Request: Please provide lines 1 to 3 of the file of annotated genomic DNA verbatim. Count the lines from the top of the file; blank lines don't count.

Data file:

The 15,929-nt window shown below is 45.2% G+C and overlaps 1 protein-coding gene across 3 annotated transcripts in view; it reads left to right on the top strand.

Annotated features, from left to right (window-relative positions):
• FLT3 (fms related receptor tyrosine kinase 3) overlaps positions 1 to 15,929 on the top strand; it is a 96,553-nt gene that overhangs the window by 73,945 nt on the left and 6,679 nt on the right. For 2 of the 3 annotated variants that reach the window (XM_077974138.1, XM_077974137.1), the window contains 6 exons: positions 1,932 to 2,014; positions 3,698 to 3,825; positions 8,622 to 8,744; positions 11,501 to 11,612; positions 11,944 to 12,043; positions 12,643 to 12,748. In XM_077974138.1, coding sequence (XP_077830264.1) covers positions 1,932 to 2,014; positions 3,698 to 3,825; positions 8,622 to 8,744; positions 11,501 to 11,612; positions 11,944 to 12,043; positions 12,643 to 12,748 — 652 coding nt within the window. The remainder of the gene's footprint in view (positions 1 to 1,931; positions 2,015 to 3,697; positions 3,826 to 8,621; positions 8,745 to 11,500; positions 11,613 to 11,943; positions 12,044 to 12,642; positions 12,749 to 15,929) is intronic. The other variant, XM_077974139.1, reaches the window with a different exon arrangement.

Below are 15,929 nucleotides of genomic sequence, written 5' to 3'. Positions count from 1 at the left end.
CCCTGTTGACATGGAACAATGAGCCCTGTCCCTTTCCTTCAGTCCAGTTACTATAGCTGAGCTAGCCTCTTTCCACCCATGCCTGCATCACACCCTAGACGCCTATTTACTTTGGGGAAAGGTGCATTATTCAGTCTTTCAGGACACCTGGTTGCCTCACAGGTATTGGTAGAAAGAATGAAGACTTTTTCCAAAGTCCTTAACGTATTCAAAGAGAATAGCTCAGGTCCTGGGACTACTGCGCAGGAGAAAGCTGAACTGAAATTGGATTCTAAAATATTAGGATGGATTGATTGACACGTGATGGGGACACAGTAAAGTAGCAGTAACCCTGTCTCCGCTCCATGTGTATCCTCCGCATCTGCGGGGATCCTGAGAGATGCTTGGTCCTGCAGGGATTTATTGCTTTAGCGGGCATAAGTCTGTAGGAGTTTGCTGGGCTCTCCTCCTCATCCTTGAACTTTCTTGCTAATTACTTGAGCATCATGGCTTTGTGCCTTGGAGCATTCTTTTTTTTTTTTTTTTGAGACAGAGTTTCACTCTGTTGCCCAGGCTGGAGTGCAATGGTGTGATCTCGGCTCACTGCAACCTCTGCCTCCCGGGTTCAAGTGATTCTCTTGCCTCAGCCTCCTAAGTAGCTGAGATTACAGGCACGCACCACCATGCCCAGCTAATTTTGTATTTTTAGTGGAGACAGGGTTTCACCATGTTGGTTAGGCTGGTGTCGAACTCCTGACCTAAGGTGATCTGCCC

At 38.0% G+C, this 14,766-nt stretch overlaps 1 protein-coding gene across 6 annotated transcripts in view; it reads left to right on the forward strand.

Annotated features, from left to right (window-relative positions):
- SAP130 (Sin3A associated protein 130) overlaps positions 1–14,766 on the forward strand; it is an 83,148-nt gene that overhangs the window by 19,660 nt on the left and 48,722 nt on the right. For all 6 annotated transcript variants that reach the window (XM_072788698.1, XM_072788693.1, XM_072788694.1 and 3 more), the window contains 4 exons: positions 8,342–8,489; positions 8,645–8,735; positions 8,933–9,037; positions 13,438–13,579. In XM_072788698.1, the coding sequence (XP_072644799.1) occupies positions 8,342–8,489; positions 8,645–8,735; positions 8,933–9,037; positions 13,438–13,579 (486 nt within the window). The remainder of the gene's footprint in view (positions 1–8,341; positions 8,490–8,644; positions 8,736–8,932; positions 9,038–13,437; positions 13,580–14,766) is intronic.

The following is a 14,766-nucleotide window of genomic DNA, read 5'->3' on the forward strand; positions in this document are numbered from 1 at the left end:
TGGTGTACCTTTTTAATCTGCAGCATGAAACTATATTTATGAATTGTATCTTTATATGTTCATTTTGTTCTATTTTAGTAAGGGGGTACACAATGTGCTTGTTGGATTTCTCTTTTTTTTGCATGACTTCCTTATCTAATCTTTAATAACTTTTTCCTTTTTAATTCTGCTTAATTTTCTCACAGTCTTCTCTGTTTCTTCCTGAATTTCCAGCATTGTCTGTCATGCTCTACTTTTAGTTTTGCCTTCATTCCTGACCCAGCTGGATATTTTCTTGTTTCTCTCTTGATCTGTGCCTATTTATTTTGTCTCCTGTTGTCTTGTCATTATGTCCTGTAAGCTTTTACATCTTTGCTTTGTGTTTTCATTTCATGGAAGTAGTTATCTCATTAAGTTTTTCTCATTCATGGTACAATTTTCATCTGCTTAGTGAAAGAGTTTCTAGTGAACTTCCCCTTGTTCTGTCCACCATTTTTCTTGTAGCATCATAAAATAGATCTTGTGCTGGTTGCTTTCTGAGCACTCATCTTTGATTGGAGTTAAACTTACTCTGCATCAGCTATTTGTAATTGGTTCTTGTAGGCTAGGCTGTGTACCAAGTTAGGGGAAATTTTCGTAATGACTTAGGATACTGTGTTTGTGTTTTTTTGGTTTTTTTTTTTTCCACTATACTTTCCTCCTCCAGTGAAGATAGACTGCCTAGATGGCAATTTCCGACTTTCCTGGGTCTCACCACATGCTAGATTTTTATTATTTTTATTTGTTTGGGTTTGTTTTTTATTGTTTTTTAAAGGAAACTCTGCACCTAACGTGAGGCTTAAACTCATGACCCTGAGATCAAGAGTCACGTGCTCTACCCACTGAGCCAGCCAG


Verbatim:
The 15,929-nt window shown below is 45.2% G+C and overlaps 1 protein-coding gene across 3 annotated transcripts in view; it reads left to right on the top strand.

Annotated features, from left to right (window-relative positions):
• FLT3 (fms related receptor tyrosine kinase 3) overlaps positions 1 to 15,929 on the top strand; it is a 96,553-nt gene that overhangs the window by 73,945 nt on the left and 6,679 nt on the right. For 2 of the 3 annotated variants that reach the window (XM_077974138.1, XM_077974137.1), the window contains 6 exons: positions 1,932 to 2,014; positions 3,698 to 3,825; positions 8,622 to 8,744; positions 11,501 to 11,612; positions 11,944 to 12,043; positions 12,643 to 12,748. In XM_077974138.1, coding sequence (XP_077830264.1) covers positions 1,932 to 2,014; positions 3,698 to 3,825; positions 8,622 to 8,744; positions 11,501 to 11,612; positions 11,944 to 12,043; positions 12,643 to 12,748 — 652 coding nt within the window. The remainder of the gene's footprint in view (positions 1 to 1,931; positions 2,015 to 3,697; positions 3,826 to 8,621; positions 8,745 to 11,500; positions 11,613 to 11,943; positions 12,044 to 12,642; positions 12,749 to 15,929) is intronic. The other variant, XM_077974139.1, reaches the window with a different exon arrangement.